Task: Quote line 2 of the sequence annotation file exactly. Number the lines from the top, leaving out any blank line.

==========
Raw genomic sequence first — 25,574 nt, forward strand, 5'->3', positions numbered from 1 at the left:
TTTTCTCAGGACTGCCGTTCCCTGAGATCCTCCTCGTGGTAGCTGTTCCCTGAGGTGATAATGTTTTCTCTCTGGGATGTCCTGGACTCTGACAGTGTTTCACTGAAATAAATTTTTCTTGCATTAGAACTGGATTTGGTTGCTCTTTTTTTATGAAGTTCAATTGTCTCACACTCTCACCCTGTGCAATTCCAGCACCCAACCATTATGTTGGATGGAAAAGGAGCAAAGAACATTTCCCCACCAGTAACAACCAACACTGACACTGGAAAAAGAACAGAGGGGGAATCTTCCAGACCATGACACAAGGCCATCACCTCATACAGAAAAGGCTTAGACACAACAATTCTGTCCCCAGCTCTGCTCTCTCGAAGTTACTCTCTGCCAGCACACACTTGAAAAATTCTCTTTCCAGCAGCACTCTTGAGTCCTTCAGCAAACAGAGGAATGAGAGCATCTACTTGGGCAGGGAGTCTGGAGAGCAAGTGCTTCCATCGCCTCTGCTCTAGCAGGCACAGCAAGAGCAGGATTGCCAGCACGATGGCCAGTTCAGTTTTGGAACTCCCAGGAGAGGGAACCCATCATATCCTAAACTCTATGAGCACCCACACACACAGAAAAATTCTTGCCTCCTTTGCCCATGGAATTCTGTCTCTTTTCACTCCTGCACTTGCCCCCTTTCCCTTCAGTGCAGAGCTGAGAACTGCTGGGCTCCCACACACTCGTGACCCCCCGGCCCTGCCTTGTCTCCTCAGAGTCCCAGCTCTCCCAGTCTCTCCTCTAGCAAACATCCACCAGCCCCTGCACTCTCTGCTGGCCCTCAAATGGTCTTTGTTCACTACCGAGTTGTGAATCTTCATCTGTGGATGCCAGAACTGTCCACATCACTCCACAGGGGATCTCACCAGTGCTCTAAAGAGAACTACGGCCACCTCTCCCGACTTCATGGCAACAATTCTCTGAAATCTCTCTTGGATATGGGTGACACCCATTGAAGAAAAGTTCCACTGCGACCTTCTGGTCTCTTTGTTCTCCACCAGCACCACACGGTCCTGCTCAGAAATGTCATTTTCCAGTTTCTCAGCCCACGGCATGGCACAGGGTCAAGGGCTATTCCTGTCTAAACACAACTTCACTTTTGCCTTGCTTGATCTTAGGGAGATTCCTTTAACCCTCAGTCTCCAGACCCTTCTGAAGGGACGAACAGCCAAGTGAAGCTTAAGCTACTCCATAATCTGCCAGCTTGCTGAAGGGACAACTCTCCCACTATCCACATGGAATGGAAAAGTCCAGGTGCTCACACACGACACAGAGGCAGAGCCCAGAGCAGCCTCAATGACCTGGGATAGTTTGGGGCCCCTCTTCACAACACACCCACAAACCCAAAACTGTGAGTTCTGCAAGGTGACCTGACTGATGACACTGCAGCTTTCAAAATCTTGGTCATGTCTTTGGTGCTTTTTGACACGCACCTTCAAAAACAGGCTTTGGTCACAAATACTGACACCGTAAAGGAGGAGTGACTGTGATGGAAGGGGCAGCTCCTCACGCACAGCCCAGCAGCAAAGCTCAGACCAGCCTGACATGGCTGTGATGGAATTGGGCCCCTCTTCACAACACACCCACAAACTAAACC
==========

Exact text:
TTTTCTCAGGACTGCCGTTCCCTGAGATCCTCCTCGTGGTAGCTGTTCCCTGAGGTGATAATGTTTTCTCTCTGGGATGTCCTGGACTCTGACAGTGTTTCACTGAAATAAATTTTTCTTGCATTAGAACTGGATTTGGTTGCTCTTTTTTTATGAAGTTCAATTGTCTCACACTCTCACCCTGTGCAATTCCAGCACCCAACCATTATGTTGGATGGAAAAGGAGCAAAGAACATTTCCCCACCAGTAACAACCAACACTGACACTGGAAAAAGAACAGAGGGGGAATCTTCCAGACCATGACACAAGGCCATCACCTCATACAGAAAAGGCTTAGACACAACAATTCTGTCCCCAGCTCTGCTCTCTCGAAGTTACTCTCTGCCAGCACACACTTGAAAAATTCTCTTTCCAGCAGCACTCTTGAGTCCTTCAGCAAACAGAGGAATGAGAGCATCTACTTGGGCAGGGAGTCTGGAGAGCAAGTGCTTCCATCGCCTCTGCTCTAGCAGGCACAGCAAGAGCAGGATTGCCAGCACGATGGCCAGTTCAGTTTTGGAACTCCCAGGAGAGGGAACCCATCATATCCTAAACTCTATGAGCACCCACACACACAGAAAAATTCTTGCCTCCTTTGCCCATGGAATTCTGTCTCTTTTCACTCCTGCACTTGCCCCCTTTCCCTTCAGTGCAGAGCTGAGAACTGCTGGGCTCCCACACACTCGTGACCCCCCGGCCCTGCCTTGTCTCCTCAGAGTCCCAGCTCTCCCAGTCTCTCCTCTAGCAAACATCCACCAGCCCCTGCACTCTCTGCTGGCCCTCAAATGGTCTTTGTTCACTACCGAGTTGTGAATCTTCATCTGTGGATGCCAGAACTGTCCACATCACTCCACAGGGGATCTCACCAGTGCTCTAAAGAGAACTACGGCCACCTCTCCCGACTTCATGGCAACAATTCTCTGAAATCTCTCTTGGATATGGGTGACACCCATTGAAGAAAAGTTCCACTGCGACCTTCTGGTCTCTTTGTTCTCCACCAGCACCACACGGTCCTGCTCAGAAATGTCATTTTCCAGTTTCTCAGCCCACGGCATGGCACAGGGTCAAGGGCTATTCCTGTCTAAACACAACTTCACTTTTGCCTTGCTTGATCTTAGGGAGATTCCTTTAACCCTCAGTCTCCAGACCCTTCTGAAGGGACGAACAGCCAAGTGAAGCTTAAGCTACTCCATAATCTGCCAGCTTGCTGAAGGGACAACTCTCCCACTATCCACATGGAATGGAAAAGTCCAGGTGCTCACACACGACACAGAGGCAGAGCCCAGAGCAGCCTCAATGACCTGGGATAGTTTGGGGCCCCTCTTCACAACACACCCACAAACCCAAAACTGTGAGTTCTGCAAGGTGACCTGACTGATGACACTGCAGCTTTCAAAATCTTGGTCATGTCTTTGGTGCTTTTTGACACGCACCTTCAAAAACAGGCTTTGGTCACAAATACTGACACCGTAAAGGAGGAGTGACTGTGATGGAAGGGGCAGCTCCTCACGCACAGCCCAGCAGCAAAGCTCAGACCAGCCTGACATGGCTGTGATGGAATTGGGCCCCTCTTCACAACACACCCACAAACTAAACC